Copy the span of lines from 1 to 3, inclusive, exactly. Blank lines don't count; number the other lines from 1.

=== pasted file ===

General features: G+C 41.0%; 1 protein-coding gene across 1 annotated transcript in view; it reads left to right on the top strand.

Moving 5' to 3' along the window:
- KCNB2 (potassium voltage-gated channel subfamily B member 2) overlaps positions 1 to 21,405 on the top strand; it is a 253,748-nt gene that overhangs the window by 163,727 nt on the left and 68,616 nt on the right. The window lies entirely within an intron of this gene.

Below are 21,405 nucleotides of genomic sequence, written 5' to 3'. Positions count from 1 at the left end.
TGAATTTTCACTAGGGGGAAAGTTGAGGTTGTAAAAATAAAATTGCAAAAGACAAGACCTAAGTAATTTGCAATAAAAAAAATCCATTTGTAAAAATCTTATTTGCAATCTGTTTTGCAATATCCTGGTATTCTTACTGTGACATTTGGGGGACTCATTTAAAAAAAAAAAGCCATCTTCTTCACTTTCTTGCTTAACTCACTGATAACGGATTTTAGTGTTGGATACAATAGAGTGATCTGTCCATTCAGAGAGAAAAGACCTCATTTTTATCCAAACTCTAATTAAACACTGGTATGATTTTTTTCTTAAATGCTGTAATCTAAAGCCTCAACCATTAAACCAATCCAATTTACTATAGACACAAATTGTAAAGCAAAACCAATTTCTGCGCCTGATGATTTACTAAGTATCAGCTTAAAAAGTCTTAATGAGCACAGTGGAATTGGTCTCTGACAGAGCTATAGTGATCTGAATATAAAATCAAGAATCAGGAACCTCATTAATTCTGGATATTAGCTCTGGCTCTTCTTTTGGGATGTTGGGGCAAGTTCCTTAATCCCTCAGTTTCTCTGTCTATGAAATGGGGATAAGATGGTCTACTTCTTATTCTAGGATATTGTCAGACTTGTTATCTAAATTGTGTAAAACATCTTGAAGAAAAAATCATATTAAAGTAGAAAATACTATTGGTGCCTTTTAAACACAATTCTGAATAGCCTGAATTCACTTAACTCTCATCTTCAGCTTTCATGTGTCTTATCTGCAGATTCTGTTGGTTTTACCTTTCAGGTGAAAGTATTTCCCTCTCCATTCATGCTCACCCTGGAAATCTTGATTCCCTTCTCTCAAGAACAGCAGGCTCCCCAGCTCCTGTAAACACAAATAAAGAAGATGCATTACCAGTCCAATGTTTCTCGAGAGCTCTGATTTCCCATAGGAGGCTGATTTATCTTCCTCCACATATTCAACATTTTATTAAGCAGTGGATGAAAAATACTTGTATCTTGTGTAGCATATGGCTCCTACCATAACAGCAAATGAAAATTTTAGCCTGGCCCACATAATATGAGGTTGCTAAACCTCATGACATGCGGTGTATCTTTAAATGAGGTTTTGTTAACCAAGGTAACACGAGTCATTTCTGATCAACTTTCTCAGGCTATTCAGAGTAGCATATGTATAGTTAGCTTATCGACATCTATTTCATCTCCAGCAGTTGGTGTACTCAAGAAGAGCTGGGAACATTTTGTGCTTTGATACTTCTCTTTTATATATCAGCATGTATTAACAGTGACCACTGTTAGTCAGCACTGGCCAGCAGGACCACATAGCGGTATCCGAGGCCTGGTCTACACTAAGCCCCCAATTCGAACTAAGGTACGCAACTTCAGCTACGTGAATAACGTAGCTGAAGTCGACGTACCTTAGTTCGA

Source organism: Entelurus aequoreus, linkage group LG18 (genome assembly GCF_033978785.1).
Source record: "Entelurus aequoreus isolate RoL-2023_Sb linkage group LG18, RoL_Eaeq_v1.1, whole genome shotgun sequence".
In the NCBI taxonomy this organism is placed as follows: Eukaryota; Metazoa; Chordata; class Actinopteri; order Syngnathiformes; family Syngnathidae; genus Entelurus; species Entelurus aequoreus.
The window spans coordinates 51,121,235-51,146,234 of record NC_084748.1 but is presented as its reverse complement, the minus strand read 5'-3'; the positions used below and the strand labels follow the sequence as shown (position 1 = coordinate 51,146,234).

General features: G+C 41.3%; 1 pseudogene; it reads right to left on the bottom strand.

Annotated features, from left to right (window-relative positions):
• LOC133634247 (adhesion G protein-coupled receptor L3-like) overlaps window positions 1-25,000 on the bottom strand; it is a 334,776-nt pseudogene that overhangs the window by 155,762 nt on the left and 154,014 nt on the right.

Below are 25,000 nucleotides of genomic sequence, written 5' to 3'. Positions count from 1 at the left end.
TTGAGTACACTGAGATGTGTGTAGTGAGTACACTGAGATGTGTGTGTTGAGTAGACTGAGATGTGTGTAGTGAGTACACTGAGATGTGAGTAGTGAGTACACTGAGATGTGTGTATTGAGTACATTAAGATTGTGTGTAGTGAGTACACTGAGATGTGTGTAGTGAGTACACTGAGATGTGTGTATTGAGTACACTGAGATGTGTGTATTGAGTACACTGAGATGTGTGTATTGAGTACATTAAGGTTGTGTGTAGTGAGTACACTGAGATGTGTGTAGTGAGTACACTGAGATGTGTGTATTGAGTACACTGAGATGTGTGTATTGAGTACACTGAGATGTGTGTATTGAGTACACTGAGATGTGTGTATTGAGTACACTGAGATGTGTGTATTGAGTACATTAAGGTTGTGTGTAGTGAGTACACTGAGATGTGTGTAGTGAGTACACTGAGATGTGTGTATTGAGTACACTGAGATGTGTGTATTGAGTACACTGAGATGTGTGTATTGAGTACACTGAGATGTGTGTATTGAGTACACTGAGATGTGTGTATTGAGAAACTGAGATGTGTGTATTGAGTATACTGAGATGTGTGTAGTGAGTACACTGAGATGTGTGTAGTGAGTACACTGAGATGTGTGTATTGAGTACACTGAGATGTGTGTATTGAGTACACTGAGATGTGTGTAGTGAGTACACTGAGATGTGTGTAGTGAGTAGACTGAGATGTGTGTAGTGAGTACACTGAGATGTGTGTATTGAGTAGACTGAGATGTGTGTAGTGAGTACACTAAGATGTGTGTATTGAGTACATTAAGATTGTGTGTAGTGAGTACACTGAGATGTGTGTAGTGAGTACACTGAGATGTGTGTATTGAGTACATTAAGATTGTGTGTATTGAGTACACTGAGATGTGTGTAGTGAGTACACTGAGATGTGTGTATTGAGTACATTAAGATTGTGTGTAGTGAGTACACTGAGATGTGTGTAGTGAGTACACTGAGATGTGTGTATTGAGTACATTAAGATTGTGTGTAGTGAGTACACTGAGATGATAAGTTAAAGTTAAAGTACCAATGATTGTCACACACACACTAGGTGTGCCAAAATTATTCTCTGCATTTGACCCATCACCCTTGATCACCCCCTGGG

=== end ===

General features: G+C 41.0%; 1 protein-coding gene across 1 annotated transcript in view; it reads left to right on the top strand.

Moving 5' to 3' along the window:
- KCNB2 (potassium voltage-gated channel subfamily B member 2) overlaps positions 1 to 21,405 on the top strand; it is a 253,748-nt gene that overhangs the window by 163,727 nt on the left and 68,616 nt on the right. The window lies entirely within an intron of this gene.